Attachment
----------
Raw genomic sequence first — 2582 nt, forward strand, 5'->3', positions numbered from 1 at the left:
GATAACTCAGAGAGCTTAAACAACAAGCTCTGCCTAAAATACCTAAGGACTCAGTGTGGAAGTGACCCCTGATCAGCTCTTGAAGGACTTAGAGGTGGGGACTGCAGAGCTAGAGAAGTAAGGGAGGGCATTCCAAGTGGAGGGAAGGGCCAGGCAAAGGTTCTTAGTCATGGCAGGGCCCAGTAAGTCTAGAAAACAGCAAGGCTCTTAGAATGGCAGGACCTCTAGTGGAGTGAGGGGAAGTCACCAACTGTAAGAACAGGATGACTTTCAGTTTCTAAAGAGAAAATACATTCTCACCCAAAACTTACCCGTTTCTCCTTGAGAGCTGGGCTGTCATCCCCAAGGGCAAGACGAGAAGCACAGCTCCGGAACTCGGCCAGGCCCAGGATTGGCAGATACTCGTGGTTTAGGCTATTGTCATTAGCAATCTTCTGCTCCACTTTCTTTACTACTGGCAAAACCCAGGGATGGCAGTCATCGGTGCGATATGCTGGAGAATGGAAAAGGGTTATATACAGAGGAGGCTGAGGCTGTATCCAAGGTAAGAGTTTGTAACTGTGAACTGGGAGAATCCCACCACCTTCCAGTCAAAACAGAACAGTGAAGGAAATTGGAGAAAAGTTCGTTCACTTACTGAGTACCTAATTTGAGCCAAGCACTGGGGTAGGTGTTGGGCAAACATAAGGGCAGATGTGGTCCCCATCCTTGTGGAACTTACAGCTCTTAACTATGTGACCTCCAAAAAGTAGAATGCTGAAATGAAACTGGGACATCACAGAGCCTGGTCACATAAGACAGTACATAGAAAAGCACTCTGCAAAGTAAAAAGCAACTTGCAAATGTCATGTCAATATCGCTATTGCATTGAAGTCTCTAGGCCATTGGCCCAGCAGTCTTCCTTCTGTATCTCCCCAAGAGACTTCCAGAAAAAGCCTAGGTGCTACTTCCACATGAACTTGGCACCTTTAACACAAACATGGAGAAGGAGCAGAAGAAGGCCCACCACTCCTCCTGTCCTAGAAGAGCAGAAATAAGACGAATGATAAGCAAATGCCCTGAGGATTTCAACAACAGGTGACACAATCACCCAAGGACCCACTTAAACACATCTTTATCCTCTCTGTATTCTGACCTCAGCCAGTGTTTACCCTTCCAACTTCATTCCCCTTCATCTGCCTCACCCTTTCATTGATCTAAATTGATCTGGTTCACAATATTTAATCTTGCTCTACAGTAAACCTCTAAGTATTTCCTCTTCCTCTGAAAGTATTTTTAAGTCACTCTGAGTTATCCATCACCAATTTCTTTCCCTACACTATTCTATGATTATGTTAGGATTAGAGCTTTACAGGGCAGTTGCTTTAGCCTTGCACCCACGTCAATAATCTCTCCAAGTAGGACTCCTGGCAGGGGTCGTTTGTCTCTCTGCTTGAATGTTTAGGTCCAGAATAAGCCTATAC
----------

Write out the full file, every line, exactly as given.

Raw genomic sequence first — 2582 nt, forward strand, 5'->3', positions numbered from 1 at the left:
GATAACTCAGAGAGCTTAAACAACAAGCTCTGCCTAAAATACCTAAGGACTCAGTGTGGAAGTGACCCCTGATCAGCTCTTGAAGGACTTAGAGGTGGGGACTGCAGAGCTAGAGAAGTAAGGGAGGGCATTCCAAGTGGAGGGAAGGGCCAGGCAAAGGTTCTTAGTCATGGCAGGGCCCAGTAAGTCTAGAAAACAGCAAGGCTCTTAGAATGGCAGGACCTCTAGTGGAGTGAGGGGAAGTCACCAACTGTAAGAACAGGATGACTTTCAGTTTCTAAAGAGAAAATACATTCTCACCCAAAACTTACCCGTTTCTCCTTGAGAGCTGGGCTGTCATCCCCAAGGGCAAGACGAGAAGCACAGCTCCGGAACTCGGCCAGGCCCAGGATTGGCAGATACTCGTGGTTTAGGCTATTGTCATTAGCAATCTTCTGCTCCACTTTCTTTACTACTGGCAAAACCCAGGGATGGCAGTCATCGGTGCGATATGCTGGAGAATGGAAAAGGGTTATATACAGAGGAGGCTGAGGCTGTATCCAAGGTAAGAGTTTGTAACTGTGAACTGGGAGAATCCCACCACCTTCCAGTCAAAACAGAACAGTGAAGGAAATTGGAGAAAAGTTCGTTCACTTACTGAGTACCTAATTTGAGCCAAGCACTGGGGTAGGTGTTGGGCAAACATAAGGGCAGATGTGGTCCCCATCCTTGTGGAACTTACAGCTCTTAACTATGTGACCTCCAAAAAGTAGAATGCTGAAATGAAACTGGGACATCACAGAGCCTGGTCACATAAGACAGTACATAGAAAAGCACTCTGCAAAGTAAAAAGCAACTTGCAAATGTCATGTCAATATCGCTATTGCATTGAAGTCTCTAGGCCATTGGCCCAGCAGTCTTCCTTCTGTATCTCCCCAAGAGACTTCCAGAAAAAGCCTAGGTGCTACTTCCACATGAACTTGGCACCTTTAACACAAACATGGAGAAGGAGCAGAAGAAGGCCCACCACTCCTCCTGTCCTAGAAGAGCAGAAATAAGACGAATGATAAGCAAATGCCCTGAGGATTTCAACAACAGGTGACACAATCACCCAAGGACCCACTTAAACACATCTTTATCCTCTCTGTATTCTGACCTCAGCCAGTGTTTACCCTTCCAACTTCATTCCCCTTCATCTGCCTCACCCTTTCATTGATCTAAATTGATCTGGTTCACAATATTTAATCTTGCTCTACAGTAAACCTCTAAGTATTTCCTCTTCCTCTGAAAGTATTTTTAAGTCACTCTGAGTTATCCATCACCAATTTCTTTCCCTACACTATTCTATGATTATGTTAGGATTAGAGCTTTACAGGGCAGTTGCTTTAGCCTTGCACCCACGTCAATAATCTCTCCAAGTAGGACTCCTGGCAGGGGTCGTTTGTCTCTCTGCTTGAATGTTTAGGTCCAGAATAAGCCTATAC